Tennessee's House Commerce Committee heard testimony this week on reforming intrastate access charges that long-distance providers pay to local tlecommunications carriers to originate and terminate calls between local calling areas within the state.
Access charges traditionally have been set far above cost to generate subsidies to maintain ubiquitous and affordable local service. In the Telecommunications Act of 1996, Congress directed the FCC and the states to pull the hidden or implicit subsidies out of access charges, because they are unsustainable in a competitive market. The FCC reduced interstate access charges, and exhorted the states to reduce intrastate access fees.
A brief paper that George Gilder and I prepared notes that in Tennessee today, for example, a long-distance provider would pay one randomly selected small rural carrier only 4.45 cents per minute to originate and terminate a call between any location in Tennessee and Los Angeles or New York City. But the same phone company would collect 22.84 cents per minute to originate and terminate any non-local call between two points within Tennessee. Yet the carrier furnishing the same service and incurring the same cost in either case.
(Note: with respect to any particular call, a local carrier generally provides only an originating or terminating service, however the long-distance carrier pays originating and terminating fees to the local carriers on either end of the call. The combination is what a long-distance carrier has to recover from consumers. For illustrative purposes, both we and the FCC reduce the number of variables and avoid arbitrary selections by focusing on what carriers charge for both origination and termination.)
We recommended that Tennessee's intrastate rates should mirror the interstate rate the FCC has established for each carrier, which is fully compensatory. The recent National Broadband Plan makes a similar recommendation (p. 148).
The Tennessee Regulatory Authority recently considered this matter, as I described here. The vote at the TRA against the smaller carriers who are seking to maintain the status quo was 3-1, which must have come as a shock.
Friends of 17 small, rural telephone companies and cooperatives, including a sheriff, a city councillor and a dentist, showed up at this week's hearingsto emphasize that the providers are active, valued members of their local communities who provide great service. No one disputes any of that.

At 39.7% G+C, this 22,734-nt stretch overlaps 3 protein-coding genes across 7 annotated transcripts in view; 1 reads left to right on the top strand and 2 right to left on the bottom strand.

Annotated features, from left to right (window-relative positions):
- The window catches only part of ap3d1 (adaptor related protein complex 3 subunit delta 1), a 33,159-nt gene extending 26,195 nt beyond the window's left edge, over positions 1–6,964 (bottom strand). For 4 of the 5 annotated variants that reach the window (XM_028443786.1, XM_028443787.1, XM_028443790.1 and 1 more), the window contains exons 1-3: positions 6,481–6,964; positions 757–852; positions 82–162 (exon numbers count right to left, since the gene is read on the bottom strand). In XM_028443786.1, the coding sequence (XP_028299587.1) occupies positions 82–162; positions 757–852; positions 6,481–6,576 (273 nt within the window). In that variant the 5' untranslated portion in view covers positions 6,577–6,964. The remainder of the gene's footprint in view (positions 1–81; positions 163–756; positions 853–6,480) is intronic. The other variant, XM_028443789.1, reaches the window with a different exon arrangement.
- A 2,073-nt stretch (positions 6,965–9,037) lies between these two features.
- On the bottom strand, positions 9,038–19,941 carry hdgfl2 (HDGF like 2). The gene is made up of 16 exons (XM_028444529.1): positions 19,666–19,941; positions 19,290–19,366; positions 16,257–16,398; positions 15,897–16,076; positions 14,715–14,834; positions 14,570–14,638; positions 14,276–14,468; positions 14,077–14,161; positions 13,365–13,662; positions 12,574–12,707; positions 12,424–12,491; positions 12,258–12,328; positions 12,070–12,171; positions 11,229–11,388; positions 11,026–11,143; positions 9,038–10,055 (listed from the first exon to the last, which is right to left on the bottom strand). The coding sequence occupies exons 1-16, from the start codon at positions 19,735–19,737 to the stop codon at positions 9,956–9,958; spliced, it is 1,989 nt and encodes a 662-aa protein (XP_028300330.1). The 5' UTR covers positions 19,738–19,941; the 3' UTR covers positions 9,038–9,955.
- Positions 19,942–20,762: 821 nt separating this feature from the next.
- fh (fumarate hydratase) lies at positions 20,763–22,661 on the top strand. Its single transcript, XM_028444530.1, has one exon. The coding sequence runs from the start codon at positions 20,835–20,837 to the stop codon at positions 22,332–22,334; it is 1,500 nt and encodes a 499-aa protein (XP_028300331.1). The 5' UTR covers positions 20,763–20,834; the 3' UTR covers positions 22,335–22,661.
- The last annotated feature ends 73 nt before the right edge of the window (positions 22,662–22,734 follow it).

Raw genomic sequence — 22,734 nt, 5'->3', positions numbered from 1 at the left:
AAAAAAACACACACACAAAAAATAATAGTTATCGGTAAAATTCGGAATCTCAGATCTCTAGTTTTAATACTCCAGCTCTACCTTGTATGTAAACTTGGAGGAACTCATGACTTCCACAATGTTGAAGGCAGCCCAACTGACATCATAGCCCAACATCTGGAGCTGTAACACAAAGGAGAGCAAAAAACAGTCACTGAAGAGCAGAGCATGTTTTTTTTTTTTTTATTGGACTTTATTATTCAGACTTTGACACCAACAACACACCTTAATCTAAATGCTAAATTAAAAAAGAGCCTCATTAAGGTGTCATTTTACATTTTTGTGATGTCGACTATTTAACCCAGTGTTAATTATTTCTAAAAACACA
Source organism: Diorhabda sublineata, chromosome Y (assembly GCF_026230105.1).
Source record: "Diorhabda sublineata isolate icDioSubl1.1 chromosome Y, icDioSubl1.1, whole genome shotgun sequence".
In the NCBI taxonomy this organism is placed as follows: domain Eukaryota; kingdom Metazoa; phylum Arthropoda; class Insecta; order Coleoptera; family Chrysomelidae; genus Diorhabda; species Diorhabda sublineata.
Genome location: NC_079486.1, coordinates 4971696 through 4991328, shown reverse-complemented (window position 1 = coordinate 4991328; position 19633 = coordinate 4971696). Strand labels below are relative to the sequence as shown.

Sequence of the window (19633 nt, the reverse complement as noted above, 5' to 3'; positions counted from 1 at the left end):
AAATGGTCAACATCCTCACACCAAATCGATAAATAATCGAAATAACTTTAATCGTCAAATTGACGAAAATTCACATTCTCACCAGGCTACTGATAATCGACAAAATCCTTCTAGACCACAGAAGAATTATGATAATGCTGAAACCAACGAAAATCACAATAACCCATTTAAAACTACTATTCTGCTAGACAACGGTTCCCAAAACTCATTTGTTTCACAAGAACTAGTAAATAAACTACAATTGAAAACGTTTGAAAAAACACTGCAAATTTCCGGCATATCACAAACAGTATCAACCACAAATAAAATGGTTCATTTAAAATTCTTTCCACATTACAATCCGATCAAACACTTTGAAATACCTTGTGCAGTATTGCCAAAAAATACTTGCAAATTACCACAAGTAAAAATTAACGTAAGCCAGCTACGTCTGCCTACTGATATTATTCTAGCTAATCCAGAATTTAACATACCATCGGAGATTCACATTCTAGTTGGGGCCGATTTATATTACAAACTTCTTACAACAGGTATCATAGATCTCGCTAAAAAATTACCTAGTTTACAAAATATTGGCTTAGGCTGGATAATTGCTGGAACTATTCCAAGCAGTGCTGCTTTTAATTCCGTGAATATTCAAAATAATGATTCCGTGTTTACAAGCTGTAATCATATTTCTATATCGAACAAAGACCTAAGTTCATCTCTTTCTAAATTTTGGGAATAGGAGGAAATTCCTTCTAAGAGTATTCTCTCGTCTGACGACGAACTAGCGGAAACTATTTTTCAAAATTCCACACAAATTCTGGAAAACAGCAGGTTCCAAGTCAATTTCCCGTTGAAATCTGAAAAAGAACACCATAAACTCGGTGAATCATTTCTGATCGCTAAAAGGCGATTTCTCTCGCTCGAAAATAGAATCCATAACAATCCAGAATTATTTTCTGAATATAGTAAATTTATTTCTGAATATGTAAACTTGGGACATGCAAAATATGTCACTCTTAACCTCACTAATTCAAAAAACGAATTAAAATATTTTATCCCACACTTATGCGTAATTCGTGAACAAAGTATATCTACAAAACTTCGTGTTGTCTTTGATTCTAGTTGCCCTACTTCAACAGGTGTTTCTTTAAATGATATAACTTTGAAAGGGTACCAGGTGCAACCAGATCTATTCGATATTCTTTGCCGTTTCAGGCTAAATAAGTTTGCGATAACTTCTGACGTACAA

Nor did anyone point out the flip side, i.e., that rural carriers -- who are legally entitled to recover their costs plus an 11.25% rate of return -- have been criticized for years for spending whatever it takes to gold-plate their networks. The FCC got so disgusted that many years ago it established price caps for larger providers, so whatever they spend comes out of their own pocket. Largers carriers have been busy cutting costs and developing new sources of revenue ever since. Smaller carriers have fought hard against price caps, and they have always managed to win. In a competitive market, sellers do not always get to recover all of their investment.
Aside from the fact that the rural carriers and their friends like things just the way they are, here are a few specific issues that were discussed during the hearings:
- Local rateimpact
Rural company representatives warned that rates for local service in rural areas could increase from $12 to $20 per month if intrastate access charges are reduced. That's still not bad. According to FCC data (p. 13-1), nationwide average local rates for residential customers in urban areas were $25.62 back in October, 2007.
- Mirroring interstate rates
They also claimed interstate access rates are not fully compensatory, so they are not an appropriate benchmark. The carriers have built networks that provide both local service and access to long-distance services. Cost allocation has been a perennial source of friction throughout the industry's history. The FCC has taken the position -- and most observers agree -- that there has been a significant over-allocation of costs to long-distance for the purpose of generating subsidies for local service. In recent times, the FCC has set interstate access charges to reflect the actual cost of providing access for long-distance, not to subsidize local service. If the interstate rates have been set below the cost of providing access, the carriers have a takings claim under the Fifth Amendment and should hire lawyers to vindicate their legitimate rights to recover their actual costs plus an 11.25% return. I am not aware that this has ever happened.
- Passing through savings
The small companies complained there is nothing in the legislative proposal that would force telecom "giants" to pass through savings from lower intrastate access charges to their customers. In our paper, we cite research by Debra Aron, et al., which confirms that access reform leads to lower retail toll prices for consumers -- to the full measure of the access reductions -- without flow-through mandates. Telephone companies already have an incentive to reduce prices when their incremental costs fall, according to the authors, because at lower incremental costs profits are higher at lower prices. Legal pass-through requirements "have no measurable effect."
As the hearings neared an end, the main issue seemed to be how long of a transition would be appropriate for bringing intrastate access rates to parity with the lower interstate fees. Although the rural carriers have seen this coming since the 1996 law was signed by President Clinton, they are seeking 10 more years. The National Broadband Plan proposes 2-4 years.
The House Commerce Committee will meet again next week for further deliberations and possibly a vote.